Saturday 3rd March
Wasn’t it supposed to be the first day of spring on Thursday?
Down here in the soft south we have been keeping in touch with life on the canals via blogs full of tales about getting frozen in, or escaping therefrom, and the hardy souls such as the fuel boats struggling through. We were just wondering whether it was time to pop up to the boat again when the snow came. Dave went up to Droitwich a few weeks ago to check things, but on Thursday the decision was taken out of our hands. The ‘Beast from the East’ was bitterly cold but dry, then Storm Emma dumped her stuff all over us and unsalted roads quickly became icy and dangerous.
The lowest outside temperature we have recorded was –6.1, though the strong winds have made it feel much colder. We are not on mains water and the pipe leading from the pump (which raises water from the well) froze over Wednesday night, leaving us with only half a tank of water. It took Dave nearly an hour to unfreeze it on Thursday morning and then repair the insulation which had become damaged over winter.
Meanwhile I was looking after the birds. I had been planning a lovely apple crumble using our stored apples from last autumn, a bit wrinkled but perfectly good for cooking and a full tray still remained. I put a few out for for the blackbirds then it all got a bit Hitchcockian……
Fieldfares are shy birds and don’t normally come so close to habitation. At a rough count of 40 it was quite threatening when the flock descended all at once on the two apples on the patio! The poor blackbirds retreated hastily. Fieldfares are much bigger than them – the apple in the first photo is a large Newton Pippin if you are into apples, a bit bigger than the standard Bramley you get in the shops.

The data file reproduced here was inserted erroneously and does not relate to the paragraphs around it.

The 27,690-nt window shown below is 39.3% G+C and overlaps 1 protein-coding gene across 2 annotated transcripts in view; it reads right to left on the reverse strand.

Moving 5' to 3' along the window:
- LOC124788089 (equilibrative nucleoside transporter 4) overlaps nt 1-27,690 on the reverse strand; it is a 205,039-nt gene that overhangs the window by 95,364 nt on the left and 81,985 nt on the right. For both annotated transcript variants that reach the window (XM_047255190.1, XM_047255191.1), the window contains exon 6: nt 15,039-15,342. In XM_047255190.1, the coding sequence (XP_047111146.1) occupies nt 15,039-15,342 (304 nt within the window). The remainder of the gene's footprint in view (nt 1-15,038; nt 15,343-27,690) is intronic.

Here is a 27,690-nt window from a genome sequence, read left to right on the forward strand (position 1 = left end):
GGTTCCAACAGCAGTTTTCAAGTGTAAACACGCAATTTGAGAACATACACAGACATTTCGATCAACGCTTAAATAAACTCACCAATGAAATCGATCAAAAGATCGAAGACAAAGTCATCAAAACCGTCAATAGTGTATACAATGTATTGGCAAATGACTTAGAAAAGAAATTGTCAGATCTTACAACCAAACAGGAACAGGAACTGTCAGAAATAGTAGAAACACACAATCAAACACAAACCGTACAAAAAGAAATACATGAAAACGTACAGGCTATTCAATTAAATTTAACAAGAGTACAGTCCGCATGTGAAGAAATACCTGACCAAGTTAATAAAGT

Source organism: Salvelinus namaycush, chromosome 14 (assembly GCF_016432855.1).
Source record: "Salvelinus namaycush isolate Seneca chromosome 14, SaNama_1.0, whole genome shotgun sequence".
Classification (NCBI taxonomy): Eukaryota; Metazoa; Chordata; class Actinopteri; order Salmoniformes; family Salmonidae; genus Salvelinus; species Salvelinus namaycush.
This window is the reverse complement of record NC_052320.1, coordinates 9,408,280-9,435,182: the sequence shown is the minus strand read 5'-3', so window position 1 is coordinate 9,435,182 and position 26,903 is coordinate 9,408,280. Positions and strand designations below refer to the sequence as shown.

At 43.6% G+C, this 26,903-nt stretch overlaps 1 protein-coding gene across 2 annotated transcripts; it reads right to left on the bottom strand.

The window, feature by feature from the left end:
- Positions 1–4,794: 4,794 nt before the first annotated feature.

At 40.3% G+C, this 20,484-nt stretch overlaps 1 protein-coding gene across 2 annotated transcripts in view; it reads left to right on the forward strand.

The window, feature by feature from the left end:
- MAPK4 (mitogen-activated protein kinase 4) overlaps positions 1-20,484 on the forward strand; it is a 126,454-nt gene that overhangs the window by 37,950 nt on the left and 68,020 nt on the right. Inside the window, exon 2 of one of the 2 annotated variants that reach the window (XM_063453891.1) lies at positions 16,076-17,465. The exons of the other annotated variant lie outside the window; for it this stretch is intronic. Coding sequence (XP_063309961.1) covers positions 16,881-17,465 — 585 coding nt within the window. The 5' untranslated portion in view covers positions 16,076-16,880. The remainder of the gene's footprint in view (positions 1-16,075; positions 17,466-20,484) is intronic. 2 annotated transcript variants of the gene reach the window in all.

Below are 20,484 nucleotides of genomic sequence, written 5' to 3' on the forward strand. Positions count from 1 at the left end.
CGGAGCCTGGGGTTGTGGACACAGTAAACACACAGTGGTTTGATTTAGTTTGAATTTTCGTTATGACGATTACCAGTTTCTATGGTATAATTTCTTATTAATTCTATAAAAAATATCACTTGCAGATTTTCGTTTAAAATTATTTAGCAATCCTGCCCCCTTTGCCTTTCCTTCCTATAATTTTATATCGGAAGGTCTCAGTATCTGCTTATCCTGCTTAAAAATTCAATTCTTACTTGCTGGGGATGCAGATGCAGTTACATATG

There was a bit of squabbling as they waited for their turn for a peck or two.
But mostly they just hung about, waiting. By now I’d put out half the tray – the rest I’ll keep for Friday.
Then a couple of them discovered the last of the berries still hanging on to the frozen cotoneaster outside the kitchen window.
The overnight temperatures were not so low – it was about minus 2 when we got up on Friday – but there had been freezing rain overnight. There seem to be conflicting accounts of why that occurs rather than snow, but the gist is that rain becomes super-cooled (still liquid but with a temperature below zero) as it falls through the cold atmosphere. Then it freezes onto whatever it hits. Trees, cars, brickwork, snow; when I let Meg out first thing her thin little legs broke through a brittle crust of ice 2mm thick. She was NOT amused. Mum! I’m up to my armpits and it hurts! What's going on? No photo – that would have been unkind - and we had to clear a patch of grass so she could have a wee.
The ice has formed a glaze on the trees – very pretty but I just hope it didn’t freeze birds to their roosts as happened in 1947 (so our teacher told us at school during the big freeze of 1962/63). I saw a pheasant with a clump of ice stuck to its tail, though it could still fly, just. But there might be a lucky fox later today ….
Any surface without snow – there are quite a few because the strong wind drifted the snow away – has a glaze and we have icicles – I don’t remember that happening before! I hope you liveaboards escape this, it could freeze your doors shut!
Oh yes, the Ship Canal. Our son Tom sent us this photo of the Exeter Ship canal, which he took looking across the canal to the river. Correction – the ice in the foreground is actually part of the flood relief channel, and the canal is some way behind the camera. But the canal was still frozen.
and a panoramic view
The river itself, pretty wide in Exeter, is a bit sluggish ….
The thaw set in with a vengeance this morning. Six inches of snow and hours of rain is causing local flooding, including of our garden and garage.
The temperature is above zero but I’ve still got my thermals on. Keep warm!